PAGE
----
Natural gas produced in Texas has heated homes and powered businesses across America for decades. Gas from the state’s shale plays such as Eagle Ford and Barnett is now also entering international markets through cross-border pipelines with Mexico and liquefied natural gas export terminals along the Gulf Coast of the United States. Almost all of the gas leaving Texas will inevitably make its way to end-users along pipeline or LNG facilities approved by the Federal Energy Regulatory Commission, the agency charged with making public interest determinations that permit these facilities’ construction and operation. In recent years, FERC has been flooded with new pipeline and LNG project applications, with developers seeking to accommodate the growing appetite for natural gas.

This increased domestic reliance on natural gas and additional production for export has experienced opposition, primarily from environmental groups that favor lower-emitting energy sources over fossil fuels. Such groups often use FERC as a forum to litigate climate change, challenging its approval of projects under the National Environmental Policy Act. NEPA, which is intended to promote informed decision-making by federal agencies regarding a project’s environmental impacts, does not mandate a particular outcome. It does obligate FERC to consider a proposed project’s “reasonably foreseeable” indirect effects on the environment. Failure to do so could result in a court reversal of FERC’s project approval.

Environmentalists argue that NEPA requires FERC to disclose and consider downstream greenhouse gas emissions from natural gas transported on proposed pipelines or exported from proposed LNG facilities. They contend that a project’s perceived contribution to climate change bars FERC from finding the project in the public interest. A number of such challenges are pending in federal court on NEPA grounds.

Federal courts have repeatedly held with respect to LNG export facilities that downstream uses of natural gas are not an indirect effect that FERC must review under NEPA. This is because the Department of Energy, not FERC, has legal authority over exports. What remains in dispute is what constitutes reasonable foreseeability for NEPA purposes regarding FERC-approved natural gas pipelines. Sabal Trail, a 2017 federal court decision, vacated a FERC pipeline approval on NEPA grounds for failing to consider the indirect effects of downstream GHG emissions when the downstream users of the gas are known. In that case, FERC was aware that specific electric generation facilities would combust almost all of that pipeline’s transported gas.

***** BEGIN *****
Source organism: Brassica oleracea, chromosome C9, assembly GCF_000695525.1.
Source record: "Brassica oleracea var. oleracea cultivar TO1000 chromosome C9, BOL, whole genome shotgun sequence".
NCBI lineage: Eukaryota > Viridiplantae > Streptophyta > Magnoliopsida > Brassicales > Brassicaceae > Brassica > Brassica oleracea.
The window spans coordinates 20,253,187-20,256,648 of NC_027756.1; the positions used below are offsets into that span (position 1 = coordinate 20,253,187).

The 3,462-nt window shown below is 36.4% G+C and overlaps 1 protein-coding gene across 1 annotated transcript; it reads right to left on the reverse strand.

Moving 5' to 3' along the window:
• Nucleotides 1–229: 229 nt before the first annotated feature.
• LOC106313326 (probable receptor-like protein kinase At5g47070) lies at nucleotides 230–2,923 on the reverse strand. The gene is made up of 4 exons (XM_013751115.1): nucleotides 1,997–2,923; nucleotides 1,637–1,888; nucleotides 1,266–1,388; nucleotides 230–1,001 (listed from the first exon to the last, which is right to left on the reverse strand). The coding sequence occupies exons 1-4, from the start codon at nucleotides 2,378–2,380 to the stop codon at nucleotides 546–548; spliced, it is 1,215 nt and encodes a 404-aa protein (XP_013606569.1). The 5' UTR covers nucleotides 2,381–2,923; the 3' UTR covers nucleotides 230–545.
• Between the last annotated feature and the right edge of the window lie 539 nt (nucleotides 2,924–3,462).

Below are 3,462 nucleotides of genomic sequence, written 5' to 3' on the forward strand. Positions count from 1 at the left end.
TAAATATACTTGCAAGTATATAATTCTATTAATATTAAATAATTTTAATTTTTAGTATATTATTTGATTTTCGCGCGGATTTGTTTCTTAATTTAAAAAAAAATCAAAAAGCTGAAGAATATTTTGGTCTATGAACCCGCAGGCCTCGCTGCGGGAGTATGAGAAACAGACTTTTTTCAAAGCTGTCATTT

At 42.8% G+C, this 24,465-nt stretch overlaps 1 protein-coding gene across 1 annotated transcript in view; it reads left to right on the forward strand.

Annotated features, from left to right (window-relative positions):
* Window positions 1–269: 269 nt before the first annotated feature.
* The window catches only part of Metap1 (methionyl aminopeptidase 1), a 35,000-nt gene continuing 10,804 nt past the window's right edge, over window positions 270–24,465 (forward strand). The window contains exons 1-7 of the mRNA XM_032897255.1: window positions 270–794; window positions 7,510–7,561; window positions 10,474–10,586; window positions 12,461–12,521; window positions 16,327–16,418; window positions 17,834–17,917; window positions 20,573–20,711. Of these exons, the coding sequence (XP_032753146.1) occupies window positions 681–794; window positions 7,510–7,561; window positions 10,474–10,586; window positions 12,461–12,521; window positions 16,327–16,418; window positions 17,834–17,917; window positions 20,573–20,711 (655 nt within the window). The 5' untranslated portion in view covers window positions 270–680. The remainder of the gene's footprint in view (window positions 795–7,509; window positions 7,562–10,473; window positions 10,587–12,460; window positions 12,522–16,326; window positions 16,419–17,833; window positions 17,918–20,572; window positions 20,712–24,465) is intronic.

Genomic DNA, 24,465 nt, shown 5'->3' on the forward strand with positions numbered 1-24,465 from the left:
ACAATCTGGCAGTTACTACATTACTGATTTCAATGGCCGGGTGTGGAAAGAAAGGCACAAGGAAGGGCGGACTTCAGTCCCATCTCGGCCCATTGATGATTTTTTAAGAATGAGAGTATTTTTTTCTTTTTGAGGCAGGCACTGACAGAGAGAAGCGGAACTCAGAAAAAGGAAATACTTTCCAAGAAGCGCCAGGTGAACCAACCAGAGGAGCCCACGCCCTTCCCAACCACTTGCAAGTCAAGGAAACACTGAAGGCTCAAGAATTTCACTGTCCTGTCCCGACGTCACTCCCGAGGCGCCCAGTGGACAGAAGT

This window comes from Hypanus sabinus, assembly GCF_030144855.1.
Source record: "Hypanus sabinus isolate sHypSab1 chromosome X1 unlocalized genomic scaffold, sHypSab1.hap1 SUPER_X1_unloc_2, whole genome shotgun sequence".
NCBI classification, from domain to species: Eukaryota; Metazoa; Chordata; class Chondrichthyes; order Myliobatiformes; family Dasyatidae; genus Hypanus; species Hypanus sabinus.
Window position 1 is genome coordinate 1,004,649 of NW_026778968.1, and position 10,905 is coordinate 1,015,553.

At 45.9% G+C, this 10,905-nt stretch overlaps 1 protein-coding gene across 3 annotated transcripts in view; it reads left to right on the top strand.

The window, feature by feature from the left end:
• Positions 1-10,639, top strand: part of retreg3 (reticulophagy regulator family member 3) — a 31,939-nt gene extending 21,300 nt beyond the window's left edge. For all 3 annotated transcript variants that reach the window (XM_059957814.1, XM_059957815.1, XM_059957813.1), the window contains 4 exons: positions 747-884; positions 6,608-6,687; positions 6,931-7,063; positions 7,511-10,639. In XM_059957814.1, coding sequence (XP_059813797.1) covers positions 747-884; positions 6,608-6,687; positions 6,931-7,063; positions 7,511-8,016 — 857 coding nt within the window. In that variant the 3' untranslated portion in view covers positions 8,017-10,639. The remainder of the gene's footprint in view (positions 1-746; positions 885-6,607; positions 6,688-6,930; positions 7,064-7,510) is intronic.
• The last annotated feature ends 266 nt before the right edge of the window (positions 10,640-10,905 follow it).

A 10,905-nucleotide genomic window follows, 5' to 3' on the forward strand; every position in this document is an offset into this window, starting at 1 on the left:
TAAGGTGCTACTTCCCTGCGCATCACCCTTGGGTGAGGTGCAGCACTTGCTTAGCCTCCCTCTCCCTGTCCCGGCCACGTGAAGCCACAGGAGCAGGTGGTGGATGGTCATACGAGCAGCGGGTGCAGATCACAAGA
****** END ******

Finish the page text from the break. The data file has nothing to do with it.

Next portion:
The Sabal Trail facts are unique in that it is rare for FERC or a pipeline operator to know about transported gas’s exact downstream use. FERC recognized this in 2018, in the case of Dominion New Market, in which it rejected the need to quantify a project’s downstream GHG emissions as a matter of policy when the gas’s downstream uses are not known. Dominion New Market ended FERC’s brief practice of performing worst-case “full burn” analyses that measured the potential GHG emissions from all the gas that could be transported on a permitted project. The agency determined that this type of analysis did not constitute “reasonable forecasting” under NEPA when end-uses were unknown. FERC emphasized that it cannot reasonably determine the level of environmental impacts when it does not know whether the transported natural gas is adding to the overall consumption of natural gas, displacing natural gas supplied from elsewhere, or replacing other, higher-emitting fuel sources, such as coal for electricity generation.